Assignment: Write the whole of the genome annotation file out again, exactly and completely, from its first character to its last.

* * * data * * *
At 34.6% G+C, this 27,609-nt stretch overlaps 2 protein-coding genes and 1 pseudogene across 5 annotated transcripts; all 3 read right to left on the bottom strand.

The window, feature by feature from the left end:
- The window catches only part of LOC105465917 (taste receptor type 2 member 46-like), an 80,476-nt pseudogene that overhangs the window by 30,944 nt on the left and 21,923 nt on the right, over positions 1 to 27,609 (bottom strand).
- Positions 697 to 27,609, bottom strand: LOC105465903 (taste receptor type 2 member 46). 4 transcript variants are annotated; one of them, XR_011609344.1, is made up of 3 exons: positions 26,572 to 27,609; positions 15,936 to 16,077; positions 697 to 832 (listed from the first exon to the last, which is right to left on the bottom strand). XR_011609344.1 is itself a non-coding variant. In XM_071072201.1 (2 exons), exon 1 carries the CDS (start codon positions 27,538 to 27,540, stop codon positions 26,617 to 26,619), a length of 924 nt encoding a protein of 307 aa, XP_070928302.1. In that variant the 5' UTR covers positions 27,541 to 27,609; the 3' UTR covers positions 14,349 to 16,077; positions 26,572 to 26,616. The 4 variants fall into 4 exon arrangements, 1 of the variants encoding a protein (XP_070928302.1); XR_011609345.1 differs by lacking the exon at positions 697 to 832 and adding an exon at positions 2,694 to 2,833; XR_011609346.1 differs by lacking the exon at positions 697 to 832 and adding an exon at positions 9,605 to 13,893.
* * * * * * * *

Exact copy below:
At 34.6% G+C, this 27,609-nt stretch overlaps 2 protein-coding genes and 1 pseudogene across 5 annotated transcripts; all 3 read right to left on the bottom strand.

The window, feature by feature from the left end:
- The window catches only part of LOC105465917 (taste receptor type 2 member 46-like), an 80,476-nt pseudogene that overhangs the window by 30,944 nt on the left and 21,923 nt on the right, over positions 1 to 27,609 (bottom strand).
- Positions 697 to 27,609, bottom strand: LOC105465903 (taste receptor type 2 member 46). 4 transcript variants are annotated; one of them, XR_011609344.1, is made up of 3 exons: positions 26,572 to 27,609; positions 15,936 to 16,077; positions 697 to 832 (listed from the first exon to the last, which is right to left on the bottom strand). XR_011609344.1 is itself a non-coding variant. In XM_071072201.1 (2 exons), exon 1 carries the CDS (start codon positions 27,538 to 27,540, stop codon positions 26,617 to 26,619), a length of 924 nt encoding a protein of 307 aa, XP_070928302.1. In that variant the 5' UTR covers positions 27,541 to 27,609; the 3' UTR covers positions 14,349 to 16,077; positions 26,572 to 26,616. The 4 variants fall into 4 exon arrangements, 1 of the variants encoding a protein (XP_070928302.1); XR_011609345.1 differs by lacking the exon at positions 697 to 832 and adding an exon at positions 2,694 to 2,833; XR_011609346.1 differs by lacking the exon at positions 697 to 832 and adding an exon at positions 9,605 to 13,893.